The multi-state effort is expected to generate more than 32 tons of food for those in need.
Brian Barks is spokesman for the Food Bank for the Heartland, based in Omaha, which serves 77 counties in Nebraska and 16 counties in western Iowa.
“Thirty-two tons of food going to organizations like ours will make a great deal of difference,” Barks said. “But, we need so much more.”
The economic downturn is credited with a 40% increase in demand for food from charity providers across the country. Barks says demand is far outpacing food donations at the food bank.
“Last fiscal year, approximately 16% of our inventory was purchased. So far this fiscal year, about 31% of the food we’ve distributed are items we’ve purchased,” Barks said. “As of right now, we are on pace to about double the amount of food we are buying.”
The decline in inventory is blamed primarily on cuts to the U.S.D.A. commodities program.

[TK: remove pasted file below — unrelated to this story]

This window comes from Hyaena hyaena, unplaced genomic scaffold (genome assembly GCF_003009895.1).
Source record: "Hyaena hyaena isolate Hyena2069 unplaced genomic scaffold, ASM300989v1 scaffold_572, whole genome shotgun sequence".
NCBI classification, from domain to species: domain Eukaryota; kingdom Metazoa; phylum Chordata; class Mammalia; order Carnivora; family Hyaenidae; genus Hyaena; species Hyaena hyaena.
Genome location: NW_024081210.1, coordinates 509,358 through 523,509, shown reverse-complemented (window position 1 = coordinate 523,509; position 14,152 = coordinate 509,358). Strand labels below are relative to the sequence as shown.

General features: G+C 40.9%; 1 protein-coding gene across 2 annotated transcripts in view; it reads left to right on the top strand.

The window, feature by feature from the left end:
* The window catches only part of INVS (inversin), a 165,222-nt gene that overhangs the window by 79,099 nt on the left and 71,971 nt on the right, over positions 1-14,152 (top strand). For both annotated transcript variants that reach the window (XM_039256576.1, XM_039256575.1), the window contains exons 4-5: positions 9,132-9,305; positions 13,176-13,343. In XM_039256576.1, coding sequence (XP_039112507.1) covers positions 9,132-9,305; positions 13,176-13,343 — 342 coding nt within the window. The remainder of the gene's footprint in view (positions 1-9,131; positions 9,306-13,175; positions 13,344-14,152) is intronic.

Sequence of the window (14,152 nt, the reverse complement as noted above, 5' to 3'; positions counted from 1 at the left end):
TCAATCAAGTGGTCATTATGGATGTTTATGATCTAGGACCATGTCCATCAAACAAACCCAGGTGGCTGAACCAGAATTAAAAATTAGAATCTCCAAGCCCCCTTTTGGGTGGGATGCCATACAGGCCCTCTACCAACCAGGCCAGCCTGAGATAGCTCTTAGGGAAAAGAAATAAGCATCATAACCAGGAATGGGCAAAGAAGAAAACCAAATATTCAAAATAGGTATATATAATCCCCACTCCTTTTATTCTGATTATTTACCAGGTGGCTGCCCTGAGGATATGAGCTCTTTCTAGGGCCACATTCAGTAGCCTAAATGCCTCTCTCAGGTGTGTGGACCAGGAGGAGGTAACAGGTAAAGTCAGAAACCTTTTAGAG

This week, donors who bring two cans of food to participating flower shops can buy one dozen long-stemmed roses for just $10. The cans will then be delivered to a local food-distribution charity, such as the Food Bank for the Heartland.
“This campaign with local flower shops is tremendous,” Barks said. “It’s one of a myriad of campaigns that we need to happen in order to keep our shelves stocked.”
This marks the 14th year for the “Caring Rose Week” effort. More information and a map of participating florists is available at www.caringrose.org.